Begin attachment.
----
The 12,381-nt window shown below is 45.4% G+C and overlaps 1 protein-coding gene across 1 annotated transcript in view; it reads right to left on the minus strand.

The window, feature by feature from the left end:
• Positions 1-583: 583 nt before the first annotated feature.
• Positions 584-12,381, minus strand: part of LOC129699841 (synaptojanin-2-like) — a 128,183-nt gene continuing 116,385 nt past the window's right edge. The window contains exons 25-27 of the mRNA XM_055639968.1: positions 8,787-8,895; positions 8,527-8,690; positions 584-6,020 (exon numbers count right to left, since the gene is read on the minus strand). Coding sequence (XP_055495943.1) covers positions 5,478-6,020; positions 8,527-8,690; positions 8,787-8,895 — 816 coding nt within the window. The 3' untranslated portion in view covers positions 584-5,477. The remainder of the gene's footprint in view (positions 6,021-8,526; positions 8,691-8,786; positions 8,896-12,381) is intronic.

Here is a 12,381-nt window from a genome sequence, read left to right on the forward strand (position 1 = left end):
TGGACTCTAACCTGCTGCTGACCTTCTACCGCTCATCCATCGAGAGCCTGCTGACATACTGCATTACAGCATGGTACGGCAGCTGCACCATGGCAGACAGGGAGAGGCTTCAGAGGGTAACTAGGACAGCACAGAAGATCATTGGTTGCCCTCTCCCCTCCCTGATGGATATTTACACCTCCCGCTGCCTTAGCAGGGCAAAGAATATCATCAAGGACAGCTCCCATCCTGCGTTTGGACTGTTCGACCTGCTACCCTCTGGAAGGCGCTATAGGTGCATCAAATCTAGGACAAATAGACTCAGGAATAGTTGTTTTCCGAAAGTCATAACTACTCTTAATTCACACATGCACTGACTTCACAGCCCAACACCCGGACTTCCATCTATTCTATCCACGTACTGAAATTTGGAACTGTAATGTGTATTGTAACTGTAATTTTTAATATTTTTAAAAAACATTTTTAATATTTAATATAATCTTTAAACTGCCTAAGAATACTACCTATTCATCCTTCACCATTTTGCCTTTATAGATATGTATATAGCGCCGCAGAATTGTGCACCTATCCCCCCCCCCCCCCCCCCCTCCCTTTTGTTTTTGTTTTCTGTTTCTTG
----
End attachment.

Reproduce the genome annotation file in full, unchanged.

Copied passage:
The 12,381-nt window shown below is 45.4% G+C and overlaps 1 protein-coding gene across 1 annotated transcript in view; it reads right to left on the minus strand.

The window, feature by feature from the left end:
• Positions 1-583: 583 nt before the first annotated feature.
• Positions 584-12,381, minus strand: part of LOC129699841 (synaptojanin-2-like) — a 128,183-nt gene continuing 116,385 nt past the window's right edge. The window contains exons 25-27 of the mRNA XM_055639968.1: positions 8,787-8,895; positions 8,527-8,690; positions 584-6,020 (exon numbers count right to left, since the gene is read on the minus strand). Coding sequence (XP_055495943.1) covers positions 5,478-6,020; positions 8,527-8,690; positions 8,787-8,895 — 816 coding nt within the window. The 3' untranslated portion in view covers positions 584-5,477. The remainder of the gene's footprint in view (positions 6,021-8,526; positions 8,691-8,786; positions 8,896-12,381) is intronic.

Here is a 12,381-nt window from a genome sequence, read left to right on the forward strand (position 1 = left end):
TGGACTCTAACCTGCTGCTGACCTTCTACCGCTCATCCATCGAGAGCCTGCTGACATACTGCATTACAGCATGGTACGGCAGCTGCACCATGGCAGACAGGGAGAGGCTTCAGAGGGTAACTAGGACAGCACAGAAGATCATTGGTTGCCCTCTCCCCTCCCTGATGGATATTTACACCTCCCGCTGCCTTAGCAGGGCAAAGAATATCATCAAGGACAGCTCCCATCCTGCGTTTGGACTGTTCGACCTGCTACCCTCTGGAAGGCGCTATAGGTGCATCAAATCTAGGACAAATAGACTCAGGAATAGTTGTTTTCCGAAAGTCATAACTACTCTTAATTCACACATGCACTGACTTCACAGCCCAACACCCGGACTTCCATCTATTCTATCCACGTACTGAAATTTGGAACTGTAATGTGTATTGTAACTGTAATTTTTAATATTTTTAAAAAACATTTTTAATATTTAATATAATCTTTAAACTGCCTAAGAATACTACCTATTCATCCTTCACCATTTTGCCTTTATAGATATGTATATAGCGCCGCAGAATTGTGCACCTATCCCCCCCCCCCCCCCCCCCTCCCTTTTGTTTTTGTTTTCTGTTTCTTG